Jesus experienced the brokenness of this world. We know that Joseph died at some point after Jesus was 12 years old and before Jesus began His ministry. So perhaps even during Jesus’ teen years, it was a single parent household. And Jesus experienced rejection in His life, not only from outsiders but even from His own family members. Prior to His death and resurrection, Jesus’ brothers and sisters thought He was a bit crazy. John 7(:5) says that they didn’t believe in Him. And even after His resurrection and ascension, His siblings didn’t always get it.
James, the half-brother of our Lord Jesus, did become a believer after Easter; and He even became a leader in the early church–no doubt, in part, because of his family connections. How many can say that they’re Jesus’ brother, after all? He must have some special insight, right? But James had a hard time shaking off the Jewish requirements of the Law, requirements that Jesus had fulfilled and set aside. James had a tendency to add these ceremonial, legal requirements back onto the free gift of God’s grace in Christ. The epistle to the Galatians speaks of how a delegation was sent by James from Jerusalem, telling these new Gentile believers that to be true Christians, they had to submit to circumcision and the OT food laws. The apostle Paul had to forcefully denounce this and rebuke those who listened to James. Paul reminded the Galatians, “ a man is not justified by the works of the law but by faith in Jesus Christ; . . . for by the works of the law no flesh shall be justified.”
This situation with James helps to explain why Jesus says what He says on the cross to His mother Mary and to John. Ordinarily, it would be the next oldest son who would take care of His mother after death. But in view of the family situation and James’ issues of faith, Jesus on the cross entrusts Mary not to James or any of the other brothers, but to John, a preacher of the unadulterated truth. It’s important who has the care of Mary. For Mary is a picture of the church. From her came the Christ; and the church is the body of Christ. It is in the womb of the church that we are reborn at the font and made to be members of Christ’s body. By virtue of our baptism, Mary is our spiritual mother, the icon of the church. It is important who has charge of the church. So it is that Jesus says to Mary, “Woman, behold your son,” and to John, “Behold your mother.”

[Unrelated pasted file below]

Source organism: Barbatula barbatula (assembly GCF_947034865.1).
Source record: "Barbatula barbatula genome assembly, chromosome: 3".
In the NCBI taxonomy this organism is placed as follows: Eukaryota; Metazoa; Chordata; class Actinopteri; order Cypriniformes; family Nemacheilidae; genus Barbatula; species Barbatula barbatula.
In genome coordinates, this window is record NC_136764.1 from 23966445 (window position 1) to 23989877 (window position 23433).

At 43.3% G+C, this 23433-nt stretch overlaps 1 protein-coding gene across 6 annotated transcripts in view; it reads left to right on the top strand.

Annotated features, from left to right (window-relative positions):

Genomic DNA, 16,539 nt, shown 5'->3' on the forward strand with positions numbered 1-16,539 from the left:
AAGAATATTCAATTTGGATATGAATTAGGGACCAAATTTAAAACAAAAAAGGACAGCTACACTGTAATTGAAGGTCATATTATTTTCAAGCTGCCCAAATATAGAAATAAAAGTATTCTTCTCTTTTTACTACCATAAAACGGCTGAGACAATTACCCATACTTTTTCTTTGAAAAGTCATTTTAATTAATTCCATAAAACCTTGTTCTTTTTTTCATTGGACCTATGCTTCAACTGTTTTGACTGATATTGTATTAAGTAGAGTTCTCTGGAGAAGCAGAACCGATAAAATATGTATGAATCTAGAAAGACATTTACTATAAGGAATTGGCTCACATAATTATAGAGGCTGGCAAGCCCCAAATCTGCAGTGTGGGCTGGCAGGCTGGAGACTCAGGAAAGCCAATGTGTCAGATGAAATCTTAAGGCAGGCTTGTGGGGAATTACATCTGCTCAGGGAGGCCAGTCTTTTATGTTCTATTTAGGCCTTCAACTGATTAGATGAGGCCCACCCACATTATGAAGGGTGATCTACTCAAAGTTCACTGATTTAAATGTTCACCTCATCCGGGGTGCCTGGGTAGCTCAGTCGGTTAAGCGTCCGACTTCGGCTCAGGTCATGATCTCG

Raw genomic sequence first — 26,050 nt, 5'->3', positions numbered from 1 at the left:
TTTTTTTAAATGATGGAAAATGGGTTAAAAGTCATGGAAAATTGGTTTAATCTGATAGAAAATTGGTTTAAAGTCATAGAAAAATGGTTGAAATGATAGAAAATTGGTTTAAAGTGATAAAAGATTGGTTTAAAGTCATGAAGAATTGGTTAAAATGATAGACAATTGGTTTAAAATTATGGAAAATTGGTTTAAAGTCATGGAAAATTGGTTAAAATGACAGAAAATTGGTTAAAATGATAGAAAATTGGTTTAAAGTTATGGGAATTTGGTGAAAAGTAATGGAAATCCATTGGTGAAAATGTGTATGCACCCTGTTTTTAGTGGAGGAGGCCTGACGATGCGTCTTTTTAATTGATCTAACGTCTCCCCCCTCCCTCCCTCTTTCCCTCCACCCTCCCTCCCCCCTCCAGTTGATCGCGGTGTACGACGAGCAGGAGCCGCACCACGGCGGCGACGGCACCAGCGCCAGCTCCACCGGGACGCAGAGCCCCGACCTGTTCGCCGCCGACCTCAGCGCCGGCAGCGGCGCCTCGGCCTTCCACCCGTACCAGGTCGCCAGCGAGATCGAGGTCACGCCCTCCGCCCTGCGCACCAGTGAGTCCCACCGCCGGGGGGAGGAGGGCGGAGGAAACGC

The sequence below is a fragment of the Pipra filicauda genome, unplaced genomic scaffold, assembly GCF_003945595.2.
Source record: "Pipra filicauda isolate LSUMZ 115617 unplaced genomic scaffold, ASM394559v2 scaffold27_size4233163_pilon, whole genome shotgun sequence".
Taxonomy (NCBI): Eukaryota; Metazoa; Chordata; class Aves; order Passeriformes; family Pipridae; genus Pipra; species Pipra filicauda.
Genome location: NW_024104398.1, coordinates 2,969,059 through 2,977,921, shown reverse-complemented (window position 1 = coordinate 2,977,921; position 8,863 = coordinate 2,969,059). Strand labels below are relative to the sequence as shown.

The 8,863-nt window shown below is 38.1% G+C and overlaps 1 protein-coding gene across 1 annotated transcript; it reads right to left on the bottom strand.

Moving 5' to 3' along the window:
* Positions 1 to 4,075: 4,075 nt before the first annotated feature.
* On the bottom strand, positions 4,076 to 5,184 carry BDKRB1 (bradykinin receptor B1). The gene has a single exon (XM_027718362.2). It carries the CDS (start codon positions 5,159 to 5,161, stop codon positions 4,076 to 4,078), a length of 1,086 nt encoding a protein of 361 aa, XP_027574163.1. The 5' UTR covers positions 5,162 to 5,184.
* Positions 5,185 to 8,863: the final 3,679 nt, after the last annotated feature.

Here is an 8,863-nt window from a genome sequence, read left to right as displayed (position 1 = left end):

Water is thicker than blood. By water and the Word in Baptism we are made to be Jesus’ mother and sisters and brothers. In Mark 3 it is written that Jesus’ mother and brothers were looking for Him. And Jesus looked at those who were listening to His teaching and said, “Here are My mother and My brothers! For whoever does the will of God is My brother and My sister and mother.” Biological connections gain you no advantage with Jesus. The truth of the Gospel is what counts in this family.